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U.S. Federal Reserve Chairman Ben Bernanke is pictured in April, 2012. Bill Gross of Pacific Investment Management Co. believes the Fed’s quantitative easing must go. (JASON REED/REUTERS)
U.S. Federal Reserve Chairman Ben Bernanke is pictured in April, 2012. Bill Gross of Pacific Investment Management Co. believes the Fed’s quantitative easing must go. (JASON REED/REUTERS)

When Bill Gross talks, Ben Bernanke should plug his ears Add to ...

Investors are getting a touch nervous about when the U.S. Federal Reserve will pare back its extraordinary monetary policy stimulus.

Not Bill Gross. The managing director of the fixed income investment firm Pacific Investment Management Co., or Pimco, believes that ultralow interest rates and aggressive bond-buying, championed by Fed chairman Ben Bernanke, are weighing on the U.S. economic recovery – and must go.

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“It’s been five years, Mr. Chairman, and the real economy has not once over a 12-month period of time grown faster than 2.5 per cent,” Mr. Gross said in his latest investment strategy note. “Perhaps, in addition to a fiscally confused Washington, it’s your policies that may be now part of the problem rather than the solution.”

Under Mr. Bernanke’s leadership, the Fed slashed it key interest rate to zero per cent during the depths of the financial crisis and added another layer of stimulus by buying Treasury bonds and mortgage-backed securities, using a program known as quantitative easing or QE. Recently, the Fed has been buying bonds at a clip of $85-billion (U.S.) a month.

Many observers, including Mr. Gross, acknowledge that the extraordinary measures have helped rescue the economy from a deflationary spiral. In fact, the United States now looks like one of the few bright lights in the global economy, with rising employment, a recovering housing market and positive, albeit sluggish, economic growth. Compare that with Europe, which is mired in recession with double-digit unemployment.

Stimulus has also sent stock prices on a tear, with the S&P 500 up 140 per cent from its lows in 2009. Yields on bonds have been exceptionally low, despite recent increases.

But there’s the problem, according to Mr. Gross: Fed policies, along with those of other central banks, have encouraged investors to accept a meagre payback for the risks they are now taking.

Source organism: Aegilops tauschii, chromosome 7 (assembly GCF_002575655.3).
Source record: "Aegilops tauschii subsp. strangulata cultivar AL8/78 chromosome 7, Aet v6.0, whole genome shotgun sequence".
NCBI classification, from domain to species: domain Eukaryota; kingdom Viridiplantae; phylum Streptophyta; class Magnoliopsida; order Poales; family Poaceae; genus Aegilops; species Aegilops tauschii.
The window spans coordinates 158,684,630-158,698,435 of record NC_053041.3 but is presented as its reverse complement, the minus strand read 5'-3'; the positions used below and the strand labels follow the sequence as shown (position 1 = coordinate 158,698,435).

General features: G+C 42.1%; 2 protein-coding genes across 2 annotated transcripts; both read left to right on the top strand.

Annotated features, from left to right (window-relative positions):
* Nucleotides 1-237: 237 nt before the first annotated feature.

“Central banks … seem to believe that higher and higher asset prices produced necessarily by more and more QE cheque writing will inevitably stimulate real economic growth via the spillover wealth effect into consumption and real investment,” he said. “That theory requires challenge if only because it doesn’t seem to be working very well.”

That is, economic growth rates haven’t returned to normal. For someone such as Mr. Bernanke, this subpar growth along with an unemployment rate of 7.5 per cent points to the need for continuing stimulus.

Mr. Gross, though, believes that low rates and stimulus must go. Savers can’t generate income, which limits consumption and growth. The financial industry is struggling with low net interest margins, which threatens employment at retail branches. And companies are resorting to financial engineering rather than far more productive research and development.

His remarks come as investors and some stock market strategists ponder the same thing, but from a different perspective: How will the economy and stock market perform without the Fed’s assistance?

“[Investors] fear that without the Fed’s propping of the bond market, interest rates will rise, leaving stocks vulnerable,” Jack Ablin, chief investment officer at BMO Harris Bank, said in a note.

Mr. Bernanke himself is well aware that withdrawing stimulus too soon could reverse the recent economic recovery, and Japan’s experience of suffering five recessions in 15 years bolsters his point.

Mr. Gross, who recently argued that the 30-year bull market in bonds is over and that investors should reduce risky assets, is betting that Mr. Bernanke will listen to his advice.

Let’s hope the Fed chairman takes a pass.

Follow on Twitter: @dberman_ROB

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